WHO Says Ebola Outbreak Is Not An International Public Health Emergency

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The Ebola outbreak in the Democratic Republic of Congo "does not meet the criteria for a Public Health Emergency of International Concern," the World Health Organization said Friday. The agency said that while it acknowledges the outbreak's heavy toll, there is still a low threat of it spreading beyond its current region.

The WHO announced the decision days after the first new cases were reported in neighboring Uganda, where a 5-year-old boy died from the disease after traveling from the D.R.C. Two of his relatives — his grandmother and 3-year-old brother — have also died, according to the Associated Press.

"The cluster of Ebola cases in Uganda is not unexpected," the WHO said as it announced the decision. It added that while the outbreak is taking a horrible toll in the D.R.C., the rapid response and containment plan that was put in place along the eastern border with Uganda has worked well.

The WHO said the outbreak "is a health emergency in DRC and the region."

Uganda is monitoring dozens of people who had contact with the family whose members were the country's first Ebola patients. On Thursday, the boys' father and mother, a 6-month-old baby and their maid were sent back to the D.R.C. Uganda's health ministry says they voluntarily agreed to return — and that five more of their relatives in the D.R.C. have tested positive for Ebola.

As of Friday, Uganda had only one suspected case of Ebola in its Ebola treatment unit, according to Ugandan Health Minister Dr. Jane Ruth Aceng. She added that the patient is currently in isolation, awaiting test results.

Dr. Preben Aavitsland, acting chairperson of the WHO's International Health Regulations Emergency Committee, said that "while the outbreak is an extraordinary event, and there's risk of international spread, we believe that the ongoing response would not be enhanced" by the formal steps that an international emergency declaration would trigger.

Issuing a number of recommendations, Aavitsland said the WHO committee strongly advises against imposing any international travel or trade restrictions. He also said the emergency committee "does not consider entry screening at airports or other ports of entry to be necessary."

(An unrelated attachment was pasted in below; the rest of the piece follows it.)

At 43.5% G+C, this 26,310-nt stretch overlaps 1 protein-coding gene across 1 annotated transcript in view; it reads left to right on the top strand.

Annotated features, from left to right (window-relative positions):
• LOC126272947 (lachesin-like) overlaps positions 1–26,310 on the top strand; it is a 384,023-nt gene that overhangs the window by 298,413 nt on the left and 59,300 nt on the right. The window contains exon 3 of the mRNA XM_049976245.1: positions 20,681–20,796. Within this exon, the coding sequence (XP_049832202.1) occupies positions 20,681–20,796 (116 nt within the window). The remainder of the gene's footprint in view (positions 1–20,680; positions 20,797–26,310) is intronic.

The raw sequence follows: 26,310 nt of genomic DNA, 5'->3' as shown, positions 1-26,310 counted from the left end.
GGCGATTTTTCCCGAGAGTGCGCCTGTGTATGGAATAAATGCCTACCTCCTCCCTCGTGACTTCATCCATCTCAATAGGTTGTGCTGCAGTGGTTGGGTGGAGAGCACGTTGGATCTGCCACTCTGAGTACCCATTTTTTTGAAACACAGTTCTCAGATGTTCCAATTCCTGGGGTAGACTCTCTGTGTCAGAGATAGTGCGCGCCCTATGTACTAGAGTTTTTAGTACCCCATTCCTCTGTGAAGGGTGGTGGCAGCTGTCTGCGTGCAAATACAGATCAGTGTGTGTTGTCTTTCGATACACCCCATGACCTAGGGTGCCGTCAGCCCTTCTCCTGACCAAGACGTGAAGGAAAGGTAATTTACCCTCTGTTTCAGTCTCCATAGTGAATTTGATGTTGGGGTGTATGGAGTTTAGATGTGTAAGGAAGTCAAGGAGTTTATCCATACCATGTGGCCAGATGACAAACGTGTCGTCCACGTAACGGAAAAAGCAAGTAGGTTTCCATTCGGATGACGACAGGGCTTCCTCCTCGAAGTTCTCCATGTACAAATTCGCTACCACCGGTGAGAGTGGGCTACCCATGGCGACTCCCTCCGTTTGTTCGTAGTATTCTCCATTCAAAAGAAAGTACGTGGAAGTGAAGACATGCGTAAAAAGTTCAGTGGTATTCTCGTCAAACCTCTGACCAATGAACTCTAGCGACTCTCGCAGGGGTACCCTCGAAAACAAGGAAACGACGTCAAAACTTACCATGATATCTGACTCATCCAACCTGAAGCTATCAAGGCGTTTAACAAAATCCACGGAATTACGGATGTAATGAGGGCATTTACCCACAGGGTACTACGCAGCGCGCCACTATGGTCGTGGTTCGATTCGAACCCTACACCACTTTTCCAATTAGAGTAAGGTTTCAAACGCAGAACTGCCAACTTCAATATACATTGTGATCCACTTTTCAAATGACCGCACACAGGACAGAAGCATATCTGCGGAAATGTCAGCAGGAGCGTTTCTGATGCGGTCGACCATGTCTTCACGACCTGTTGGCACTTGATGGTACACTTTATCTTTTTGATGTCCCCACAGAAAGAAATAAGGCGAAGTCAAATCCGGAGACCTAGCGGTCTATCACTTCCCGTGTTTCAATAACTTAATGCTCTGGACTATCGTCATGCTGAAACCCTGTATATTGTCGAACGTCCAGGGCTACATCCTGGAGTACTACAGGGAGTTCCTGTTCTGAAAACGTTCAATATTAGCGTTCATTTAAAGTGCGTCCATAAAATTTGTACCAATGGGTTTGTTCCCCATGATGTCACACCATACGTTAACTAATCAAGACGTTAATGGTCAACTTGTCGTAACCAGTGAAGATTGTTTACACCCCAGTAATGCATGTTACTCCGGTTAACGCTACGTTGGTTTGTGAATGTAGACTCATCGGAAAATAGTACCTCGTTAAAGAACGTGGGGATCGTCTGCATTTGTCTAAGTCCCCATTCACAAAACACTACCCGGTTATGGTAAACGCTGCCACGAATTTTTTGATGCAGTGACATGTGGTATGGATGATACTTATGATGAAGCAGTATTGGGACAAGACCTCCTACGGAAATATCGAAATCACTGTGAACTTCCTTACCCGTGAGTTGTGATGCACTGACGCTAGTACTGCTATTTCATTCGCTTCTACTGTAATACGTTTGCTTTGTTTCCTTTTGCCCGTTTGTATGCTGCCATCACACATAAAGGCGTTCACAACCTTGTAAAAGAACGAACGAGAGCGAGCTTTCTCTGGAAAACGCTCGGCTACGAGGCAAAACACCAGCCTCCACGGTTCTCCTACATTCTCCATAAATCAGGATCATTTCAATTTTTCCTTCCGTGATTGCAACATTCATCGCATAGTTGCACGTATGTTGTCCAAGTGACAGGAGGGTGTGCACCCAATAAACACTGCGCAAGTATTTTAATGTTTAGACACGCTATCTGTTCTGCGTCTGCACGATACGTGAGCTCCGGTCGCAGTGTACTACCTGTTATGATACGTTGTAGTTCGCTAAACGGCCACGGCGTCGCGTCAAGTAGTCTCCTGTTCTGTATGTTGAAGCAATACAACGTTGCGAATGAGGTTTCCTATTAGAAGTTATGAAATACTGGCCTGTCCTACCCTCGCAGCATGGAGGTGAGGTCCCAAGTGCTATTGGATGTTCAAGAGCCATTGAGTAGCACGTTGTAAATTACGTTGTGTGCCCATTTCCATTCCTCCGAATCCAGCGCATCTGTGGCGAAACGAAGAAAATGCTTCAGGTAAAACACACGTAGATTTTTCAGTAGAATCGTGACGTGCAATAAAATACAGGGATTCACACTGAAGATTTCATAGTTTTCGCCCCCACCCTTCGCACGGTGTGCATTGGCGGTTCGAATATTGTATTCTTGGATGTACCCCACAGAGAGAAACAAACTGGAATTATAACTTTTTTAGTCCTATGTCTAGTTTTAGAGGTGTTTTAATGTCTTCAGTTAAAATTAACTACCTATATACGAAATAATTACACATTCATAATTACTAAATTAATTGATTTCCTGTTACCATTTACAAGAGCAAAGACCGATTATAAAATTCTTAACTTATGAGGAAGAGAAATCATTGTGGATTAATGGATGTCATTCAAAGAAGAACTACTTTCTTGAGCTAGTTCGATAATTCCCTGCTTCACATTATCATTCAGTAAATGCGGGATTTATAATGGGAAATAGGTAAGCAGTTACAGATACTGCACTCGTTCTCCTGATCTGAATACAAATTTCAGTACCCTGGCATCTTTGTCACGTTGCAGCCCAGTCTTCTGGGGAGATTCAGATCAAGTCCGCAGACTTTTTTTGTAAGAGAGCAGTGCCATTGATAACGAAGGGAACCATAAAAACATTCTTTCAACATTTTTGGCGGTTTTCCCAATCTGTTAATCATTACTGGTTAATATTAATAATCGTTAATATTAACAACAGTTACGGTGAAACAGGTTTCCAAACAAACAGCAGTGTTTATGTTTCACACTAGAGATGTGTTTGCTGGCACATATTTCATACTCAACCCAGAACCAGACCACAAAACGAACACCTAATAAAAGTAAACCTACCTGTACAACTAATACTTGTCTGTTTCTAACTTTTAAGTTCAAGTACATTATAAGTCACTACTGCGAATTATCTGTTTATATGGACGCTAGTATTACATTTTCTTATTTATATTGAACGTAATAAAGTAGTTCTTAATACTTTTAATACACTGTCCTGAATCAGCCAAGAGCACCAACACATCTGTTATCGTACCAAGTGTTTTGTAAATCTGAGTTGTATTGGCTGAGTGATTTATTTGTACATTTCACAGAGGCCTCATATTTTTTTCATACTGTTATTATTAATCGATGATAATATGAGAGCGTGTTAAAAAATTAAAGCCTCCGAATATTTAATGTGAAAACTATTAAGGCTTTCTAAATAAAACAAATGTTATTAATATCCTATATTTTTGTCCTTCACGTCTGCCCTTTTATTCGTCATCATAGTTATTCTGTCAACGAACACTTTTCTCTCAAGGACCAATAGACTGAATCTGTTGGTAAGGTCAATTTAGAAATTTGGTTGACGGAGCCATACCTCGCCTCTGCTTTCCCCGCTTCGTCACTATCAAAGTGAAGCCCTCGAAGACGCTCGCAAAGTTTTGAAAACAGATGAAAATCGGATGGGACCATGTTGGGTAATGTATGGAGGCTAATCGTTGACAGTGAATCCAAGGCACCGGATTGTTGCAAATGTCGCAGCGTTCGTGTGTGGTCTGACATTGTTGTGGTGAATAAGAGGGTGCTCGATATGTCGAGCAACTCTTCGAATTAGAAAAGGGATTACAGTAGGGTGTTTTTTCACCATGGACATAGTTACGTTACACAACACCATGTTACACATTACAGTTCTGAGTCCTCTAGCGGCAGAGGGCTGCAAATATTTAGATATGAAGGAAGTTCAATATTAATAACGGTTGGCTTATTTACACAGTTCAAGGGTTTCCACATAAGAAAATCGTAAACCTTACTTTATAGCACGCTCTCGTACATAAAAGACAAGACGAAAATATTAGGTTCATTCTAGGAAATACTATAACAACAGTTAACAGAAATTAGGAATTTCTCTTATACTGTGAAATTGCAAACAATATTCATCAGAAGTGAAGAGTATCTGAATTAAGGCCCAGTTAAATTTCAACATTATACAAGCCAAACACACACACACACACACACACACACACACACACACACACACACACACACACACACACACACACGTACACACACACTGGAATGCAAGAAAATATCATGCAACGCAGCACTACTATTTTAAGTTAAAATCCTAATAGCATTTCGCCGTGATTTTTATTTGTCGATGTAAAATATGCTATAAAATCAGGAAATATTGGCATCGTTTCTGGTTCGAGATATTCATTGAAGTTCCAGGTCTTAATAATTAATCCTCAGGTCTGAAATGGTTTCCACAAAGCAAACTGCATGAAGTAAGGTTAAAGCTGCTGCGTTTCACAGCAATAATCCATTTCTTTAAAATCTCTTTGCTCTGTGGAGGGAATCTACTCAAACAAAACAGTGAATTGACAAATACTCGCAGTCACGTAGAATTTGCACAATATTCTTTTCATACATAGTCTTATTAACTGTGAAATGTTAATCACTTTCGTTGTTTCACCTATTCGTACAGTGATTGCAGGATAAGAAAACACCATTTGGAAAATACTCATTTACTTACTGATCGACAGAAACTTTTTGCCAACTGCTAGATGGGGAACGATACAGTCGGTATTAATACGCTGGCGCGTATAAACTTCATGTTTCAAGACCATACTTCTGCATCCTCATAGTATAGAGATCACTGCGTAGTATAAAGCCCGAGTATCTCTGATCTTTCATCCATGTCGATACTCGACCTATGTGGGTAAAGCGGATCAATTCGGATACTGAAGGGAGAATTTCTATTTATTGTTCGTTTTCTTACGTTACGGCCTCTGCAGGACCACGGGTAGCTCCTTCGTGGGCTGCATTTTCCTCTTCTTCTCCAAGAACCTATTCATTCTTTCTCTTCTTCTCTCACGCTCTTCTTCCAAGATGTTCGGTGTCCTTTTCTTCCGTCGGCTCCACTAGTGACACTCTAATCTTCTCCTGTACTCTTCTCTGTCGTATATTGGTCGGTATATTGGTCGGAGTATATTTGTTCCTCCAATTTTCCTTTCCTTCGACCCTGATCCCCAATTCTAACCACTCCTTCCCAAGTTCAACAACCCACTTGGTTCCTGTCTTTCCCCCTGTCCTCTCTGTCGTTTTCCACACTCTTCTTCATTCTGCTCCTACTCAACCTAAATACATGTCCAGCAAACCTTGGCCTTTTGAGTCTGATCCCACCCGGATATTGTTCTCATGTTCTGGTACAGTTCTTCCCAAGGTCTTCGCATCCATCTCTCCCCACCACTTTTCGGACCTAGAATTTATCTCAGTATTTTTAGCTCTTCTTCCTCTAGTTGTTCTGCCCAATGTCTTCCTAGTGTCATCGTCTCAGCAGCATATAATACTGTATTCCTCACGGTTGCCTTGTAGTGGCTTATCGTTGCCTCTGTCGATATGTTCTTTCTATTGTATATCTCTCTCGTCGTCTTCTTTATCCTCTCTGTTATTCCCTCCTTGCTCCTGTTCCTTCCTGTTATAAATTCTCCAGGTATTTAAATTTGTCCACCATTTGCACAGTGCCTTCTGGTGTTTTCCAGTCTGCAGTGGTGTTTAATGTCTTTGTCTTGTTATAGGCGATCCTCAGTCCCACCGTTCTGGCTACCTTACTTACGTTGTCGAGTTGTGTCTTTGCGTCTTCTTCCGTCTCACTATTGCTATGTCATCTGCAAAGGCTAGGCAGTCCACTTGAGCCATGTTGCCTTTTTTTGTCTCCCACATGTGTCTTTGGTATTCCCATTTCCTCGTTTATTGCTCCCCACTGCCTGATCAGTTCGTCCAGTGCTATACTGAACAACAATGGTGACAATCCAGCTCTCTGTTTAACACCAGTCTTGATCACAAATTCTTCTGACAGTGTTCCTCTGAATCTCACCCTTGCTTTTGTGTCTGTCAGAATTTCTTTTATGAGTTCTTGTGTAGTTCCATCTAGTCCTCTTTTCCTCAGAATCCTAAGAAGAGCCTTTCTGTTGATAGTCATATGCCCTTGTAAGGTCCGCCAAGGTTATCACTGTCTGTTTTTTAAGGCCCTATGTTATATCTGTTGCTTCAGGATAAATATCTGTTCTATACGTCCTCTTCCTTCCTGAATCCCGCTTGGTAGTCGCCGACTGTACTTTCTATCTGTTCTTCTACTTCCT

The current Ebola outbreak began late last summer. As of Wednesday, 2,014 cases and 1,317 deaths were confirmed to be caused by the disease, the WHO said.

Friday marks the third time the WHO's emergency committee has reviewed the deadly outbreak and determined that it does not meet its criteria to be upgraded to an international public health emergency. The WHO committee "extensively debated" the question, Aavitsland said.

As he discussed the decision, Aavitsland made what he called his most important point: "The committee is deeply disappointed that WHO and the affected countries have not received the funding and resources needed for this outbreak."

Addressing the international community, he added, "Step up funding."

As officials work to limit the spread of Ebola, Uganda's health minister, Dr. Aceng, urged everyone in her nation to be vigilant about washing their hands, and "to AVOID shaking hands and any form of body contact as the country faces this Ebola outbreak."

She also said she discourages anyone from holding mass gatherings, where the disease could spread.

As NPR's Scott Neuman recently reported:

"Ebola is spread through direct contact with bodily fluids, such as blood, saliva and vomit. Initial symptoms include fever, headache, muscle pain and chills. Later symptoms can include internal bleeding, vomiting and coughing up blood. On average, half of the people who contract Ebola die as a result of the disease."

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